Poaching of elephants at Tarangire decreasing, park authorities reveal

African bush elephants at Lake Manyara National Park
 ELEPHANT poaching in Tarangire National Park has gone down for the past two years due to various measures to contain the rampant wildlife killings.
Park tourism officer, Geoffrey Mboma, said that between July 2014, and early this year only four were killed by suspected poachers.
The killing of elephants in Tarangire National Park for their tusks has been largely contained, according to the official.
Falling within the Tarangire-Manyara ecosystem, the wildlife sanctuary is reported to have the largest number of jumbos compared to other animal sanctuaries in the country.
The park is home to nearly 5,000 jumbos and is also famous for tree-climbing pythons.
He said that indiscriminate killing of animals for their trophies has also been contained due to intensified patrol and involvement of the local communities in conservation.
The chief park warden, Stephano Qolli, stressed on the need for the wildlife corridors linking Tarangire with other protected areas to be safeguarded in order to minimise the impact of human activities inside and around the park.
He said the animal pathways, mainly linking Tarangire and Lake Manyara National Park, have been turned into human settlements while livestock grazing inside the park was now common despite being prohibited.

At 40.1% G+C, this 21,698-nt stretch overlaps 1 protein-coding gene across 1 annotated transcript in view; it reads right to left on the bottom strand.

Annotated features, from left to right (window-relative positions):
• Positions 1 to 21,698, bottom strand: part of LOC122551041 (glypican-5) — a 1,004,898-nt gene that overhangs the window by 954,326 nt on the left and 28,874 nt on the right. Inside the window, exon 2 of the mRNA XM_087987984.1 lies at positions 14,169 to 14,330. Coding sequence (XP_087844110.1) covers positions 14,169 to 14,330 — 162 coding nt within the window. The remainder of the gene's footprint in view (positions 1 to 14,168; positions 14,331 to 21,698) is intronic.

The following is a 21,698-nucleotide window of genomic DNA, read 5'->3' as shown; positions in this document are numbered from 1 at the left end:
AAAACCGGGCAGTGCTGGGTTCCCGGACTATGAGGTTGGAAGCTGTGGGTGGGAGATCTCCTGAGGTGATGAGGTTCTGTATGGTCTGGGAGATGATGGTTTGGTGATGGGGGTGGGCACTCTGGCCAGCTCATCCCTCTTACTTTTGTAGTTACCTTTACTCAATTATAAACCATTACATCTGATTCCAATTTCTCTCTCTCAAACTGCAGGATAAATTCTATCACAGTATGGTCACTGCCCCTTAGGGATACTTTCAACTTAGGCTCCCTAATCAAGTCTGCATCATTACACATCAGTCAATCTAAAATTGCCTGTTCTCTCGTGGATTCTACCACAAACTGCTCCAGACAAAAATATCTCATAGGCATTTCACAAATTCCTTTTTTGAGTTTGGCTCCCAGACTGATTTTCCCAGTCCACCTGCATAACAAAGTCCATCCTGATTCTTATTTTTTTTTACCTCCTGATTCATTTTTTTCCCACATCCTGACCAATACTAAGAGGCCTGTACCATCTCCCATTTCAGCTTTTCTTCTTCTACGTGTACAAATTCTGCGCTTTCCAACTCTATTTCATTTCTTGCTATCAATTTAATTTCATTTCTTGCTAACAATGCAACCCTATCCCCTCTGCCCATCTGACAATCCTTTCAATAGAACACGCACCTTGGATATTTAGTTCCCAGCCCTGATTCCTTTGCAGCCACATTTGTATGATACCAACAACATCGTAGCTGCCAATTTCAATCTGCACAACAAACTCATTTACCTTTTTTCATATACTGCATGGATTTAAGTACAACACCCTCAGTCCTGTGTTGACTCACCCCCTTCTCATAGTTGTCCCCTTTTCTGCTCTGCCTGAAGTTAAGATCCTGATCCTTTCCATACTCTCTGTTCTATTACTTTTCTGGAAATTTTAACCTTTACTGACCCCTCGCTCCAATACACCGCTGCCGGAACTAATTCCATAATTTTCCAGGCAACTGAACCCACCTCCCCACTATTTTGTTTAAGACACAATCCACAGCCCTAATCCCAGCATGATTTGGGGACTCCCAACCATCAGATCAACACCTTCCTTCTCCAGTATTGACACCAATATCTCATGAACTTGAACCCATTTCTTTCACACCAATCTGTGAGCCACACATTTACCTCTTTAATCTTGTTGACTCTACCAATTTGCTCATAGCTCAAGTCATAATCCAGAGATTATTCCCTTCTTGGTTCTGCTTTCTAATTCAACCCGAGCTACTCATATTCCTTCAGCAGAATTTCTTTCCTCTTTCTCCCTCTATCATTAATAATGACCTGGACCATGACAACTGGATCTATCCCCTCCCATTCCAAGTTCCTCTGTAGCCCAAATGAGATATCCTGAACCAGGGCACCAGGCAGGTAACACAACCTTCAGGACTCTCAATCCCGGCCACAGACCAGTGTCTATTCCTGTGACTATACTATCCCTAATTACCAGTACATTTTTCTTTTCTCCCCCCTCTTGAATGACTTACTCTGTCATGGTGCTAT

The park official expressed concern that increased human activities may be one of the reasons for the declining number of wild animals in the park and the adjacent protected areas.
“Once there is an ecological disturbance through increase in human activities, the animals would simply migrate to other areas or get killed when they wander into the villages,” he pointed out, without giving any statistics.
He pleaded with the Tanzania National Parks (Tanapa) and the relevant ministries, including Natural Resources and Tourism as well as Agriculture, Livestock and Fisheries to coordinate on how to address invasion of protected areas by livestock keepers and farmers, saying it defeated the whole purpose of conservation.
Tarangire is the sixth largest national park in Tanzania after Ruaha, Serengeti, Mikumi, Katavi and Mkomazi. The name of the park originates from the Tarangire River that crosses through the park, being the only source of water for wild animals during dry seasons. 
It covers an area of 2,850 square kilometres and recorded 161,792 visitors in 2012. It was established in 1970.During the dry season thousands of animals migrate to the Tarangire National Park from Manyara National Park.
It lies a little distance to the south east of Lake Manyara and covers an area of approximately 2,850 square kilometres (1,100 square miles.).
  The elephant population in the country fell to 43,000 in June 2015 from 109,000 in 2009.  
In February, this year an investigation into the death of a British helicopter pilot who was looking for poachers near Serengeti National Park had uncovered a criminal poaching ring led by a rogue intelligence officer, the Tanzanian authorities said recently.